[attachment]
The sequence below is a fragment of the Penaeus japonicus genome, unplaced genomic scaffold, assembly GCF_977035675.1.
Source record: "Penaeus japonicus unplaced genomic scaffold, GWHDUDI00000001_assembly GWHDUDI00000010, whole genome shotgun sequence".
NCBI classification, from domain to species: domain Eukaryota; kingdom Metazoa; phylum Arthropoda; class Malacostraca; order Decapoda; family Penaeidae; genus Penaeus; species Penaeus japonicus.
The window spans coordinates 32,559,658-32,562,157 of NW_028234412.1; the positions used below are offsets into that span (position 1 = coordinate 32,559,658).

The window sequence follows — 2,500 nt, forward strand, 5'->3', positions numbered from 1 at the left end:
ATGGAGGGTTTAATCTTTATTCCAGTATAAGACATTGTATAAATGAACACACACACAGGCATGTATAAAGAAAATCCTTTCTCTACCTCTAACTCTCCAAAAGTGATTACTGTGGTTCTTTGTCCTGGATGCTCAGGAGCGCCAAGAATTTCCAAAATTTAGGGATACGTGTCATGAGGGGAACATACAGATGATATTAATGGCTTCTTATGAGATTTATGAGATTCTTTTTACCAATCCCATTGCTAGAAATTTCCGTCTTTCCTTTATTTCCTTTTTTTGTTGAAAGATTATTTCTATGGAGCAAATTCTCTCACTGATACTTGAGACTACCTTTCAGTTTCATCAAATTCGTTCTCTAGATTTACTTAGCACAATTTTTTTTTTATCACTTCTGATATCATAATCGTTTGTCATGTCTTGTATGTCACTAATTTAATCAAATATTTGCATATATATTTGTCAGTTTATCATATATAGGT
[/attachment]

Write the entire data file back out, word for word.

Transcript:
The sequence below is a fragment of the Penaeus japonicus genome, unplaced genomic scaffold, assembly GCF_977035675.1.
Source record: "Penaeus japonicus unplaced genomic scaffold, GWHDUDI00000001_assembly GWHDUDI00000010, whole genome shotgun sequence".
NCBI classification, from domain to species: domain Eukaryota; kingdom Metazoa; phylum Arthropoda; class Malacostraca; order Decapoda; family Penaeidae; genus Penaeus; species Penaeus japonicus.
The window spans coordinates 32,559,658-32,562,157 of NW_028234412.1; the positions used below are offsets into that span (position 1 = coordinate 32,559,658).

The window sequence follows — 2,500 nt, forward strand, 5'->3', positions numbered from 1 at the left end:
ATGGAGGGTTTAATCTTTATTCCAGTATAAGACATTGTATAAATGAACACACACACAGGCATGTATAAAGAAAATCCTTTCTCTACCTCTAACTCTCCAAAAGTGATTACTGTGGTTCTTTGTCCTGGATGCTCAGGAGCGCCAAGAATTTCCAAAATTTAGGGATACGTGTCATGAGGGGAACATACAGATGATATTAATGGCTTCTTATGAGATTTATGAGATTCTTTTTACCAATCCCATTGCTAGAAATTTCCGTCTTTCCTTTATTTCCTTTTTTTGTTGAAAGATTATTTCTATGGAGCAAATTCTCTCACTGATACTTGAGACTACCTTTCAGTTTCATCAAATTCGTTCTCTAGATTTACTTAGCACAATTTTTTTTTTATCACTTCTGATATCATAATCGTTTGTCATGTCTTGTATGTCACTAATTTAATCAAATATTTGCATATATATTTGTCAGTTTATCATATATAGGT